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    1. I have been on boats just off Beavertail Point (southern tip of Conanicut Island) where you begin to feel the swell coming in from the Atlantic. That was in summer. I can imagine that in February it might be a little "sporty" and cold. Especially on the fo'c's'le.

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  2. Replies
    1. I love creating acronyms.
      My favorite is still on a personalized coffee cup (or two) that remain from those days when I got to stare at radar repeaters and wear an R/T headset.
      It simply says IHTFP.
      I have to admit I didn't create that one, but purloined it from some fellas at Operation Deep Freeze.

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    2. Gee, I can't imagine what that might stand for.

      Hahahahahahahahahahaha.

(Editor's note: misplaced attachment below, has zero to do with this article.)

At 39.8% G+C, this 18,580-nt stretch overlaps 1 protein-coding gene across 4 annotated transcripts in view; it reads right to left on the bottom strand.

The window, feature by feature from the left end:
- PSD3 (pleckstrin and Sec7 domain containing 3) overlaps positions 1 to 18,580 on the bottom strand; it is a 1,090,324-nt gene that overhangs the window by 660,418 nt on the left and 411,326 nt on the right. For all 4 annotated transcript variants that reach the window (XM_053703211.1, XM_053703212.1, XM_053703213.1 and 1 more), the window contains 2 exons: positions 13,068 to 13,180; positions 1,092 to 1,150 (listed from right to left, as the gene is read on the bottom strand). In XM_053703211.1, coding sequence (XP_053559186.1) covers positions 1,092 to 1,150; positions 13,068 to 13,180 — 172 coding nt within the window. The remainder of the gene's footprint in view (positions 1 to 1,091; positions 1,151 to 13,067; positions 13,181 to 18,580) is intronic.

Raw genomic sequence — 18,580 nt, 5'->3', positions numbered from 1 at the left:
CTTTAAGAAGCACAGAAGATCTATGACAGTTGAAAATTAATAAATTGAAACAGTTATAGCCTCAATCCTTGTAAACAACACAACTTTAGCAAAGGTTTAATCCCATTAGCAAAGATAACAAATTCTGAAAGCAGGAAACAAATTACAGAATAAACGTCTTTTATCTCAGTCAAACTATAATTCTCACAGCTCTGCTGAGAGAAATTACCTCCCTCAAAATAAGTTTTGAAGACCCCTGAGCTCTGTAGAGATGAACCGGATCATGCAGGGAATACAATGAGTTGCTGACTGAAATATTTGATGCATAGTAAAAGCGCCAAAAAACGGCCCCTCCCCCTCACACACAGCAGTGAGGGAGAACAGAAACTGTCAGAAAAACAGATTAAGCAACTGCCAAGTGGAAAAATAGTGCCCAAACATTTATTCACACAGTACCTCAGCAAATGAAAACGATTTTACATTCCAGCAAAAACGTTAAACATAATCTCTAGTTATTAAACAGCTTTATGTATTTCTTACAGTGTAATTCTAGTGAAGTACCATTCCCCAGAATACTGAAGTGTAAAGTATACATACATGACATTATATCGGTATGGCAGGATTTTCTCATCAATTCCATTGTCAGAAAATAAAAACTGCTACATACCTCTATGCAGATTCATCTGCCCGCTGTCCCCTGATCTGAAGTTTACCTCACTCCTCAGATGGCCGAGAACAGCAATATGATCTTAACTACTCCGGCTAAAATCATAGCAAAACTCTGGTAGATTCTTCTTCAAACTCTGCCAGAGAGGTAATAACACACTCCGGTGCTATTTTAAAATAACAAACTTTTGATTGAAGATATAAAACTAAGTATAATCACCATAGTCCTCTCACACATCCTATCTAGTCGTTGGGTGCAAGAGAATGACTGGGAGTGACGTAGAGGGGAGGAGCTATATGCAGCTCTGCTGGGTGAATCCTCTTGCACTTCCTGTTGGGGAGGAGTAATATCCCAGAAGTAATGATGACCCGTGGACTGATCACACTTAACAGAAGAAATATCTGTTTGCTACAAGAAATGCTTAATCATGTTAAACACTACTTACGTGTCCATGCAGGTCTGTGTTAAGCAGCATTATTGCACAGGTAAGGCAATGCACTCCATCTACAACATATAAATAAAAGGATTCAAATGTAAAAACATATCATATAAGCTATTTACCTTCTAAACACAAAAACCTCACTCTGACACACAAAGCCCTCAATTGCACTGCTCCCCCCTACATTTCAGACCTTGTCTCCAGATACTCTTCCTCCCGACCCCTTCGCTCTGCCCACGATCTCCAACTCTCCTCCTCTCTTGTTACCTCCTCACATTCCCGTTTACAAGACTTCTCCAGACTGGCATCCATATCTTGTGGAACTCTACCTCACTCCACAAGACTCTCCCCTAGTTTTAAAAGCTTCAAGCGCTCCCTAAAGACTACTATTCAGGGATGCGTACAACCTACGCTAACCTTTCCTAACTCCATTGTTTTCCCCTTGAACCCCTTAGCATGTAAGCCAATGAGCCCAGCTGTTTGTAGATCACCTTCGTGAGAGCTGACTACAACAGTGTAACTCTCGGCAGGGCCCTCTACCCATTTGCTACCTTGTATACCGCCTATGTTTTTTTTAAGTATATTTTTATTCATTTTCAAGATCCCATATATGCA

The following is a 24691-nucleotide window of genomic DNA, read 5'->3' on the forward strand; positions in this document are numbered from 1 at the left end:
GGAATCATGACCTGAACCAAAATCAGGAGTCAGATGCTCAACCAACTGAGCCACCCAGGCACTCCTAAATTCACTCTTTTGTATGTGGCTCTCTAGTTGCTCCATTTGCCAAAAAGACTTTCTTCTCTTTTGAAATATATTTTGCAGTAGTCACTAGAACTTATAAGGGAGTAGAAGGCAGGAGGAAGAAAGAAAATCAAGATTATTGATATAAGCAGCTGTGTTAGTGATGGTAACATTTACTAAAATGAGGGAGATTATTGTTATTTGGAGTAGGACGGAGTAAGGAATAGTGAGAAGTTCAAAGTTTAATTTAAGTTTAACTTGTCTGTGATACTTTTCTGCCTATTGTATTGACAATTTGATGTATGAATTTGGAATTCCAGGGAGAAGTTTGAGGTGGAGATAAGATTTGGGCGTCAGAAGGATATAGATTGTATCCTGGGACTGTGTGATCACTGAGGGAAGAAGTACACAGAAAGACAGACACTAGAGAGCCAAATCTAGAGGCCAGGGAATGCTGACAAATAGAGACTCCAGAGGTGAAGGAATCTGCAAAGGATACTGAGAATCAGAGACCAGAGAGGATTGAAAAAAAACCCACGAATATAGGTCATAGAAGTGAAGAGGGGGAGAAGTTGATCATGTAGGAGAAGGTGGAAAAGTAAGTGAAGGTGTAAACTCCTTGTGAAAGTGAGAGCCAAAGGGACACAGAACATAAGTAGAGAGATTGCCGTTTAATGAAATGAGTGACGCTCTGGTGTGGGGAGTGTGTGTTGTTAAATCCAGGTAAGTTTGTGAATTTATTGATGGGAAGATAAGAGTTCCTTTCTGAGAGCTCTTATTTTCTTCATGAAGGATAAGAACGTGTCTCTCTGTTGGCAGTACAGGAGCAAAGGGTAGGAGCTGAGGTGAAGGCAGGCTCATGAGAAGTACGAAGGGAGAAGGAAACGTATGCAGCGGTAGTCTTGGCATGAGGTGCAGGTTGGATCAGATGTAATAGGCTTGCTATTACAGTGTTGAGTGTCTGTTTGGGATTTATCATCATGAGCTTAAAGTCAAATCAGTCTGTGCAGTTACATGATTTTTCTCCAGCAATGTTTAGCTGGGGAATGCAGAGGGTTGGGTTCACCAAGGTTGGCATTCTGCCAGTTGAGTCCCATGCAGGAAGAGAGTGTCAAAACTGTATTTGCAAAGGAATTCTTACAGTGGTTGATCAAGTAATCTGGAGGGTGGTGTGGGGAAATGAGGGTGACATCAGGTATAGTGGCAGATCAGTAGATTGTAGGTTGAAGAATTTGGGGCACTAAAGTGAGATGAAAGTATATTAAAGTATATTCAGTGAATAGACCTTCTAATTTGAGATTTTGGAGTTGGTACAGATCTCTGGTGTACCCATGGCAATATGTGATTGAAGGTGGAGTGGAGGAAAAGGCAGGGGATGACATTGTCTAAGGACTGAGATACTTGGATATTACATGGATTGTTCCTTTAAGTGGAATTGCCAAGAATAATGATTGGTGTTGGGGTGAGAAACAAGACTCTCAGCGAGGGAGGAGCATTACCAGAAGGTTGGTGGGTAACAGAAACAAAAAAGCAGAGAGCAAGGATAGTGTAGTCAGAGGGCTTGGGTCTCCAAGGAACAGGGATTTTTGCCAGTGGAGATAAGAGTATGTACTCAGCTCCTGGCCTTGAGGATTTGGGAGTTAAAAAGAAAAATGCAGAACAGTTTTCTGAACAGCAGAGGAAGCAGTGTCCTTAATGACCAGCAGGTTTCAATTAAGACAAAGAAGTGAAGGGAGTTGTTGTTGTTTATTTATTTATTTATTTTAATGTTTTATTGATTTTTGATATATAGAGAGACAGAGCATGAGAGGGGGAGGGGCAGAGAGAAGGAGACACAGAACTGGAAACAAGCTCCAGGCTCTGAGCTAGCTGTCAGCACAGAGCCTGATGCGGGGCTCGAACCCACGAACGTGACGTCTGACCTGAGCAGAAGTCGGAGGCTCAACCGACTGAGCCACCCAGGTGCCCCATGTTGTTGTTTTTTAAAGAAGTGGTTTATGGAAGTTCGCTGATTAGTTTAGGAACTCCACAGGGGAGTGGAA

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  3. "No chowda, no lobstah, no quahogs." You got the accent down perfect. Love "chowda" and "lobstah" but never heard of "quahogs"!! But if it's shellfish, I would like it.
    Another great tale!! You wouldn't like Florida summers, I used to live there. Too crowded, too humid and to quote from one of your earlier tales, "too icky" The only thing
    Florida had going for it was the ocean and I loved that. I spent my summer after getting out of the AF taking tourists out deep sea fishing. Fun times but no future in it!!

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    1. Spent a long summer in Biloxi, later we visited kin living in Louisiana and the Florida panhandle. Too hot and humid is something of an understatement.

      Somehow I have trouble picturing you as a deep-sea fisherman Russ. Buffalo hunter, cavalry scout, no problem. But a sailor?

      But hey, sounds like fun. (Beer was involved, am I right?)